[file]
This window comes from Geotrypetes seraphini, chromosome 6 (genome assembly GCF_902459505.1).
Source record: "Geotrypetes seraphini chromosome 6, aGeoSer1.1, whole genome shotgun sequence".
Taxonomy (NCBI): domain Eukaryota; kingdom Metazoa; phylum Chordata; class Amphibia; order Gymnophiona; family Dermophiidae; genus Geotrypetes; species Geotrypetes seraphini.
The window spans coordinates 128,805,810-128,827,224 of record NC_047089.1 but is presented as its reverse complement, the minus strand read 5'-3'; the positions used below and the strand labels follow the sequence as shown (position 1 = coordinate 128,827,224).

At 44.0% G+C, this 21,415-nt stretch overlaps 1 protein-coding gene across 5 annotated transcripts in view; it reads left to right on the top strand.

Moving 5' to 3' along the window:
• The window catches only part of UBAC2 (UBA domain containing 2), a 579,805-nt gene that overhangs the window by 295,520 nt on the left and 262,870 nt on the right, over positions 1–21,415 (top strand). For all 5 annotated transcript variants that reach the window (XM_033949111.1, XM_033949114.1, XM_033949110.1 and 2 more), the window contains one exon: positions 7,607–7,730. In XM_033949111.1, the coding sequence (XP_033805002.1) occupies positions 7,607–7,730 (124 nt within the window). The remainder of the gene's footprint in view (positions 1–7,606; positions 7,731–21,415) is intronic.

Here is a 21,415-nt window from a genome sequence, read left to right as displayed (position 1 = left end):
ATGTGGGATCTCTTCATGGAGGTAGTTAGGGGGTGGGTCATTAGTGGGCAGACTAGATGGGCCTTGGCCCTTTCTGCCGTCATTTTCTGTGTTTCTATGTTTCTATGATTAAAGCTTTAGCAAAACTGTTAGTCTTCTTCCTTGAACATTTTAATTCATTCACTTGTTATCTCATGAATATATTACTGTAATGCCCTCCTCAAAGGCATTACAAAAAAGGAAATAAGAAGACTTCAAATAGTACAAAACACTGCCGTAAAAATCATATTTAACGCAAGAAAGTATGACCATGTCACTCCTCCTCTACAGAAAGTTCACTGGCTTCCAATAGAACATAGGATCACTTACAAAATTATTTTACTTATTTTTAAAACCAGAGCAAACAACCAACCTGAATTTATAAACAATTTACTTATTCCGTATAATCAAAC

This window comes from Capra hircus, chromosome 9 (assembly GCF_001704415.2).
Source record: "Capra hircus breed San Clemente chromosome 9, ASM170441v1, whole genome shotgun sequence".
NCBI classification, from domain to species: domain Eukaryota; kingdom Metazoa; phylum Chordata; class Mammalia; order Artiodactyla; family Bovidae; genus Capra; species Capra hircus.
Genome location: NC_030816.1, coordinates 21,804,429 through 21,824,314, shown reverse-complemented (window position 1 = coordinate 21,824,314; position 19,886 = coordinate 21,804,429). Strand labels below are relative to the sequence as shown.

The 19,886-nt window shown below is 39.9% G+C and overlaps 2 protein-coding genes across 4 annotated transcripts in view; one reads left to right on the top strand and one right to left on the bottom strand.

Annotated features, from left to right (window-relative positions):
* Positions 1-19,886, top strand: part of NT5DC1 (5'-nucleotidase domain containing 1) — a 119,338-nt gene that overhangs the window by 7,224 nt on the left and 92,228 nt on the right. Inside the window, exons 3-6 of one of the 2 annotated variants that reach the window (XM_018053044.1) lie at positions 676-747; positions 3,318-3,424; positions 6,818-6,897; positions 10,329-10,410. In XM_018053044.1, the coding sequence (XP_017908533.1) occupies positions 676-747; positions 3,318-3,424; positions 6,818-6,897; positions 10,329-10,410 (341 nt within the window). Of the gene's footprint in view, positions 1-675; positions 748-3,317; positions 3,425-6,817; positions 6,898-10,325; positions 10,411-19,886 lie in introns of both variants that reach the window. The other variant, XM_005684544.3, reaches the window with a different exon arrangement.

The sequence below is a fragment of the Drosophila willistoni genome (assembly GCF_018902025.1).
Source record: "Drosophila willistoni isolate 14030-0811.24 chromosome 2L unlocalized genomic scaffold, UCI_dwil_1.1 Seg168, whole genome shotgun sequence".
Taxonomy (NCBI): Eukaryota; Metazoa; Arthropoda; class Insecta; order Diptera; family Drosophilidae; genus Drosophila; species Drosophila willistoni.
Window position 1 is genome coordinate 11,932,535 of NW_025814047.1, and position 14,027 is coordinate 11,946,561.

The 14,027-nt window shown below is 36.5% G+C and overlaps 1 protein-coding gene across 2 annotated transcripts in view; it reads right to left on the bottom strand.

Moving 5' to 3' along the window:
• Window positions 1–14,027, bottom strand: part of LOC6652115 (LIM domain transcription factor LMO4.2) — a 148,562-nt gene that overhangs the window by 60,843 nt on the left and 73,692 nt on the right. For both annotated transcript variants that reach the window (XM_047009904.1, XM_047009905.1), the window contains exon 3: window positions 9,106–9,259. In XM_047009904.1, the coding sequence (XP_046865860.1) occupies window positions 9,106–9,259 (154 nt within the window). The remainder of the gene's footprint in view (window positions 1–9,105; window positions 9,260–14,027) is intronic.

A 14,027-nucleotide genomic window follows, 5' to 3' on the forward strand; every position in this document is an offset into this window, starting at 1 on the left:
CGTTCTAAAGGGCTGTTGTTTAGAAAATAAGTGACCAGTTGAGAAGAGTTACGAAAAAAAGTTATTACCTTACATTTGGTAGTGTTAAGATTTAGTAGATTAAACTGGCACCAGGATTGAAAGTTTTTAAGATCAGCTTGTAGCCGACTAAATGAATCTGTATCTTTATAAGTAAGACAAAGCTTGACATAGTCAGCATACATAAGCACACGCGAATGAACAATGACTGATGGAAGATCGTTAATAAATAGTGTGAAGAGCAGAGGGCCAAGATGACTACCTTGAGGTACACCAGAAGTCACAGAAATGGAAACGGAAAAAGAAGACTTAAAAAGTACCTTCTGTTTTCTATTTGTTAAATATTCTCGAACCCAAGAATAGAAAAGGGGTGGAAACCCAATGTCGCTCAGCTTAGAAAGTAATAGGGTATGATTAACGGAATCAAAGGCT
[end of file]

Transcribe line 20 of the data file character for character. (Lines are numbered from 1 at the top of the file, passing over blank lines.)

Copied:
Window position 1 is genome coordinate 11,932,535 of NW_025814047.1, and position 14,027 is coordinate 11,946,561.